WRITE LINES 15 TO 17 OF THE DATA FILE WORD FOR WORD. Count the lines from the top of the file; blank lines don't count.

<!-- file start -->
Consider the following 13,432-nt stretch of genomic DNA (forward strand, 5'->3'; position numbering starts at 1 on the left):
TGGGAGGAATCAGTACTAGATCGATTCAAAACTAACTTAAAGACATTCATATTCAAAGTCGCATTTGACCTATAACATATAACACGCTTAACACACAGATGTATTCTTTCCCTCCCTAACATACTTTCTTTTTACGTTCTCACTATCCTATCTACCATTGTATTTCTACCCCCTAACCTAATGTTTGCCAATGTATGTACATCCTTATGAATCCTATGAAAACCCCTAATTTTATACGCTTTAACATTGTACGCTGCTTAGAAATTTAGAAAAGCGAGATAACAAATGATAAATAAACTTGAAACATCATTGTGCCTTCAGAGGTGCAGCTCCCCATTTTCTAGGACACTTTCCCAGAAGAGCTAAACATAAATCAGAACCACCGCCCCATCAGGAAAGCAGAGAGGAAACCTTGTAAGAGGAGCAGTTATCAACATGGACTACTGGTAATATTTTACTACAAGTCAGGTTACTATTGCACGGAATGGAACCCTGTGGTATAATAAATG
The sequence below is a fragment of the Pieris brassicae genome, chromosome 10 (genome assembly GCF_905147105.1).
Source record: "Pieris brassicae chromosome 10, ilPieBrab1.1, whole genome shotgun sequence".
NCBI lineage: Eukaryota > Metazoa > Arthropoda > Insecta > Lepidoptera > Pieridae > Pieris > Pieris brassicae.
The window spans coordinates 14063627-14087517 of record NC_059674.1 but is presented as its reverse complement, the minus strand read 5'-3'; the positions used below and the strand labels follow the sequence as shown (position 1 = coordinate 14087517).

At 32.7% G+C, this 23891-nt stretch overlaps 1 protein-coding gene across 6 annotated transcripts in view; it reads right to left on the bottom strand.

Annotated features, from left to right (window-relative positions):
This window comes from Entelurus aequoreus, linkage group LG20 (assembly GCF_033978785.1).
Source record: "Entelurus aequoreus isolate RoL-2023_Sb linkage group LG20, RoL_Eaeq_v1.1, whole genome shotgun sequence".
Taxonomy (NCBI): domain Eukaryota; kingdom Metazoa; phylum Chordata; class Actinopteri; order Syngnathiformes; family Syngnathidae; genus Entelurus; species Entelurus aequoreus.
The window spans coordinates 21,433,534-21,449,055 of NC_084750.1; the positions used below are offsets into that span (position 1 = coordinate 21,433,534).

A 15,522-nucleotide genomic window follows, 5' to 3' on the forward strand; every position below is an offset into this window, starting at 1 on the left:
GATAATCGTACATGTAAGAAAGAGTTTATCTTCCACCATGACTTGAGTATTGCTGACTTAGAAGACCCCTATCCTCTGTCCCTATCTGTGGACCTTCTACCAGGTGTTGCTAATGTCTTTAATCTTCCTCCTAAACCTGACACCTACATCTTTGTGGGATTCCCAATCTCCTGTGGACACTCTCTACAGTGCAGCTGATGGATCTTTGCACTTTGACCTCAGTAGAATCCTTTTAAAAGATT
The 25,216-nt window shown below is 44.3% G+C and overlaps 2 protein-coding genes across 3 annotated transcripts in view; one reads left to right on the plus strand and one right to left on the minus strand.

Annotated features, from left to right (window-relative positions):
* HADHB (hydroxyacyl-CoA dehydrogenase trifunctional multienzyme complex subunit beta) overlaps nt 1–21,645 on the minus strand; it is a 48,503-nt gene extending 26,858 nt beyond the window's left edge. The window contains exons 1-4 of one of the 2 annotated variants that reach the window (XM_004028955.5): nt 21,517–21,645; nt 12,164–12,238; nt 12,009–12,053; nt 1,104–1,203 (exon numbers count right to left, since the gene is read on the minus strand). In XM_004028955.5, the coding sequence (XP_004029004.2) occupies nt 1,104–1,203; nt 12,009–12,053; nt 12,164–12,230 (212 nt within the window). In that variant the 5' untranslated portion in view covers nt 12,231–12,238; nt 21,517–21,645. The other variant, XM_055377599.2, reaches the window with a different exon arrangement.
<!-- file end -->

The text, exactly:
The 25,216-nt window shown below is 44.3% G+C and overlaps 2 protein-coding genes across 3 annotated transcripts in view; one reads left to right on the plus strand and one right to left on the minus strand.

Annotated features, from left to right (window-relative positions):
* HADHB (hydroxyacyl-CoA dehydrogenase trifunctional multienzyme complex subunit beta) overlaps nt 1–21,645 on the minus strand; it is a 48,503-nt gene extending 26,858 nt beyond the window's left edge. The window contains exons 1-4 of one of the 2 annotated variants that reach the window (XM_004028955.5): nt 21,517–21,645; nt 12,164–12,238; nt 12,009–12,053; nt 1,104–1,203 (exon numbers count right to left, since the gene is read on the minus strand). In XM_004028955.5, the coding sequence (XP_004029004.2) occupies nt 1,104–1,203; nt 12,009–12,053; nt 12,164–12,230 (212 nt within the window). In that variant the 5' untranslated portion in view covers nt 12,231–12,238; nt 21,517–21,645. The other variant, XM_055377599.2, reaches the window with a different exon arrangement.